Twelve Orders of Coherence Control
- Coherence length = 132 m / (linewidth in MHz)
- Free-running diodes: Linewidth up to 1000 GHz
- Grating-stabilized lasers: Linewidth ~ 1 MHz
- Linewidth reduction down to 1 Hz with FALC 110 and DigiLock 110
- Linewidth broadening from MHz to GHz possible with LCC
- Advantage of diode lasers: Direct high-bandwidth modulation possible
The control of the coherence properties of laser light is of major importance in areas as diverse as spectroscopy and optical pumping of atoms, nonlinear frequency conversion, interferometry, or laser-based imaging. A controlled manipulation of the coherence properties of diode lasers requires high-bandwidth electronics – and the possibility to apply high-frequency electric fields directly to the laser emitter. This distinguishes diode lasers from other laser types, where coherence variation involves intricate external modulation schemes.
TOPTICA’s modules FALC 110, DigiLock 110 and the Laser Coherence Control LCC take direct advantage of the modulation properties of grating-stabilized diode lasers, and permit a continuous variation of the laser linewidth from GHz ranges to sub-Hertz levels. Compared to the free-running linewidth of ~1000 GHz, this is a span of no less than twelve decades.
Linewidth and coherence length. Laser linewidth and coherence length are linked via an inverse proportionality. Information about the laser’s temporal coherence may thus be equally expressed in linewidth units of MHz or pm. In case of a Gaussian spectral distribution, the coherence length is given by approx. 132 m / (linewidth in MHz), independent of the absolute laser wavelength.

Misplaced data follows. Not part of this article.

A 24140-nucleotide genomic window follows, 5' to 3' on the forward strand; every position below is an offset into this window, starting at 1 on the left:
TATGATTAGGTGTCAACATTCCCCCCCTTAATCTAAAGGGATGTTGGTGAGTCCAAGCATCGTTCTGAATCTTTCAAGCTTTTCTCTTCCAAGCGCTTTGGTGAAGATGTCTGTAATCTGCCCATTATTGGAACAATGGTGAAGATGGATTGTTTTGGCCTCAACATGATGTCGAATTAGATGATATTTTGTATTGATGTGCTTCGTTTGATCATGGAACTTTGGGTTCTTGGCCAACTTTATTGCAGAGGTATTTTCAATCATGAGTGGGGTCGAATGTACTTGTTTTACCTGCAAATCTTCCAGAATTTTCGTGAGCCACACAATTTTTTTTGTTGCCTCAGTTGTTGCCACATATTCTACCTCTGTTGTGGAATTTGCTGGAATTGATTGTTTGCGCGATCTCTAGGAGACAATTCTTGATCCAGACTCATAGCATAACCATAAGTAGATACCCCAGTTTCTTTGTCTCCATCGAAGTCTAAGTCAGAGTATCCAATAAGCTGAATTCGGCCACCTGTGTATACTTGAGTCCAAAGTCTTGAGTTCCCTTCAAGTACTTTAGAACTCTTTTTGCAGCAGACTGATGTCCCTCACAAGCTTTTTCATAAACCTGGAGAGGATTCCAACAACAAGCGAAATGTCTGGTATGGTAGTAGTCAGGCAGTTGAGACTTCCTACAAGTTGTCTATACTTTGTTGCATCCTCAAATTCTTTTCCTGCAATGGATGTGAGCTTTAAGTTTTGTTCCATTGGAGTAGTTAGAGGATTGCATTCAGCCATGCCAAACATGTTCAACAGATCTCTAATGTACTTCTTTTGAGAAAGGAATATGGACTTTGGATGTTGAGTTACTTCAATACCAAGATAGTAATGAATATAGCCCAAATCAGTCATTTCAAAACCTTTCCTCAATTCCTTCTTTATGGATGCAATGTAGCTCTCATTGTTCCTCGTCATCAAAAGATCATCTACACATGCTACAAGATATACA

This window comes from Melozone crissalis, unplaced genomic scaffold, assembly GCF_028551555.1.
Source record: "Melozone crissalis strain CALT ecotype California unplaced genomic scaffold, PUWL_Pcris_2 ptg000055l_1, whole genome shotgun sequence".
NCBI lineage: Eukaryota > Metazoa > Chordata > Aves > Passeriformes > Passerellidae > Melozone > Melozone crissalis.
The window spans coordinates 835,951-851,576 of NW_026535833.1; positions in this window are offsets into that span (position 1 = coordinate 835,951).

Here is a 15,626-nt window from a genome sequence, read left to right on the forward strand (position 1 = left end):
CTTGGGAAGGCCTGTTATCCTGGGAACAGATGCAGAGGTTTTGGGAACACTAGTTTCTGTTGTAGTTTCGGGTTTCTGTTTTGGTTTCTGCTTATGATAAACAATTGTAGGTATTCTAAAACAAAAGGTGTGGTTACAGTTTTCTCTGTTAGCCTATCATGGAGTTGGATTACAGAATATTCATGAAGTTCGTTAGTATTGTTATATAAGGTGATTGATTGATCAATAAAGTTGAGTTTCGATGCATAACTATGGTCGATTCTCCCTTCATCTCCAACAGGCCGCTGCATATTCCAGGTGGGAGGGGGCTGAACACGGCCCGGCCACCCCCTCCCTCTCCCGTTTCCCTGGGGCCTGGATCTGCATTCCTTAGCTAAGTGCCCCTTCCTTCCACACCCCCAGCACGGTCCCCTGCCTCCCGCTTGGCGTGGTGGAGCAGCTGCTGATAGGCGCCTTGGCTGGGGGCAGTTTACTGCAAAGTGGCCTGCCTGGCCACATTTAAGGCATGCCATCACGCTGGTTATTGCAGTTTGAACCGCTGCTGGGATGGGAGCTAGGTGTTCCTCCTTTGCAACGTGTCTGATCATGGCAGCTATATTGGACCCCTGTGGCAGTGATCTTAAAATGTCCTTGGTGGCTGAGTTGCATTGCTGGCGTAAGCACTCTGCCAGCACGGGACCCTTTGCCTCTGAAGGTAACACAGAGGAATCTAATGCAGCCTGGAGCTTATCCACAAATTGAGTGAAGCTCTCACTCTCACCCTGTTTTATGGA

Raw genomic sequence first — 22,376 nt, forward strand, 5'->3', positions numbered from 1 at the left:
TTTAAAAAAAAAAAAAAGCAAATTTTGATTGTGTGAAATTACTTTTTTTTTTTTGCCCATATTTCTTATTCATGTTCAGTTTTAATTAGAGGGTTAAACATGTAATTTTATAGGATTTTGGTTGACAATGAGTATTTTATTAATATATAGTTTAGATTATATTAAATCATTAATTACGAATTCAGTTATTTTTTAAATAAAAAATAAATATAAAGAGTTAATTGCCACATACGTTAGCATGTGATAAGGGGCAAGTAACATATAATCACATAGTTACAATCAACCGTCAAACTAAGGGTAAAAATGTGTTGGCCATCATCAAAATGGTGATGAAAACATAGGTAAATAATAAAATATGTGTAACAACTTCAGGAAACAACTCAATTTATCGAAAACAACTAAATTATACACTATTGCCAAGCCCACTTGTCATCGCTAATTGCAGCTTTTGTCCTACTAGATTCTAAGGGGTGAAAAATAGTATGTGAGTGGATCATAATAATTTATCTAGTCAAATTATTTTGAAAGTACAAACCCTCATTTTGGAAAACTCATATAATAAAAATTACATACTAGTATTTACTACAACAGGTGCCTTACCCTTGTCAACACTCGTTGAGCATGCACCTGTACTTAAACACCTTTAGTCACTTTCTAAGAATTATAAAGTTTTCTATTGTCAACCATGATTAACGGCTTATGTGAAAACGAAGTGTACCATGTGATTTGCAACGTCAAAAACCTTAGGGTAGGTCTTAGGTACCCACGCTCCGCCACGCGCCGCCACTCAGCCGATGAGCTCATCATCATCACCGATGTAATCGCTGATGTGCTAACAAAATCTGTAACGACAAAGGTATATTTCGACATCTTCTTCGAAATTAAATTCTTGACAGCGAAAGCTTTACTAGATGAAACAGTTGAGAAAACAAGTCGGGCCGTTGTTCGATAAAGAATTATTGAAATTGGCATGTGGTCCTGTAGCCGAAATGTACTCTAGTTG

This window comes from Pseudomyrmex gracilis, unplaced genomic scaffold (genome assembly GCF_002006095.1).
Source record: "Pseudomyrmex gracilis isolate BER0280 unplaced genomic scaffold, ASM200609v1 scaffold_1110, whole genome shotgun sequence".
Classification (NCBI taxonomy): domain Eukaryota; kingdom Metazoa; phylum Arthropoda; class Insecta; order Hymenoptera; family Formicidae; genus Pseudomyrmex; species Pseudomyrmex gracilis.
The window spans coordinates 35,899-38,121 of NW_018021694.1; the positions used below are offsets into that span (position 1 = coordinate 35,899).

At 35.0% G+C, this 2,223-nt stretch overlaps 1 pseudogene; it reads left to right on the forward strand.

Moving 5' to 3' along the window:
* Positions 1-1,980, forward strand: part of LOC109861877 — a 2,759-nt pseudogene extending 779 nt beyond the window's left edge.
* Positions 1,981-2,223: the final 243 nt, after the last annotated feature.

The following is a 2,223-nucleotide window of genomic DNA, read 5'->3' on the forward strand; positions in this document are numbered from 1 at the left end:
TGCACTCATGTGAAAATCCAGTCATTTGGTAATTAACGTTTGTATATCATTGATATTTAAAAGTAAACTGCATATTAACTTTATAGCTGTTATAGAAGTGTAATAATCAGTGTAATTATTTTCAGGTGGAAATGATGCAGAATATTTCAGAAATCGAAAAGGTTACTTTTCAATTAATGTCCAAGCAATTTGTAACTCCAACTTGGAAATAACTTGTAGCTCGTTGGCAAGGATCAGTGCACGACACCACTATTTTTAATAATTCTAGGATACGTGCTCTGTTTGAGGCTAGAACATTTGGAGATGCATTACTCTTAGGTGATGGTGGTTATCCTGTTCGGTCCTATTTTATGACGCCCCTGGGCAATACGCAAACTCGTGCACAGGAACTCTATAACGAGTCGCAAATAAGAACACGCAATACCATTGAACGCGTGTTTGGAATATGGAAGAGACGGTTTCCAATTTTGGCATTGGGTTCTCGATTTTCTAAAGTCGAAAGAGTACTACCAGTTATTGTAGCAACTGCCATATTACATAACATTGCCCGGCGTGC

In distributed feedback (DFB) or external-cavity diode lasers (ECDLs), grating feedback is used to narrow the emission profile of a diode and thus to increase its coherence length by six orders of magnitude. Expressed in frequency terms, the linewidth is reduced from approx. 1000 GHz to single-MHz levels.
Laser linewidth reduction. For a variety of applications, the laser linewidth has to be much smaller yet. Ultimately narrow laser linewidths are mandatory in precision spectroscopy, quantum optics or metrology, e.g. to match the sub-kHz linewidths of “forbidden” atomic energy levels.
Laser linewidth broadening. On the other hand, a growing number of tasks like molecular spectroscopy or optical pumping of Doppler-broadened gases require a stable and reproducible linewidth increase up to a few GHz. This in particular has been impossible to achieve with diode lasers: external-cavity systems are spectrally too narrow, free-running diodes too broad by far.
TOPTICA’s added value. Recently, dedicated locking modules and laser modulation sources, such as the FALC 110, the DigiLock 110 and the Laser Coherence Control LCC have brought about the long searched-for solution.
The LCC employs a proprietary high-bandwidth current modulation scheme to increase the spectral line profile of an external-cavity or distributed feedback diode laser. The researcher can tailor the coherence length of the laser to any value between 100 m and a few cm. At the same time, the laser line center may remain tuned to e.g. a molecular absorption line. The maximum linewidth in the GHz range, matches the Doppler-broadened absorption profiles of gases and molecules.
On the opposite side of the coherence length spectrum, high-bandwidth locking modules like the FALC 110 and DigiLock 110 have been employed for the realization of sub-kHz or even sub-Hertz laser linewidths. This translates into a coherence length of more than 250000 km, two-thirds the distance to the moon – or 12 orders of magnitude greater than the free-running values.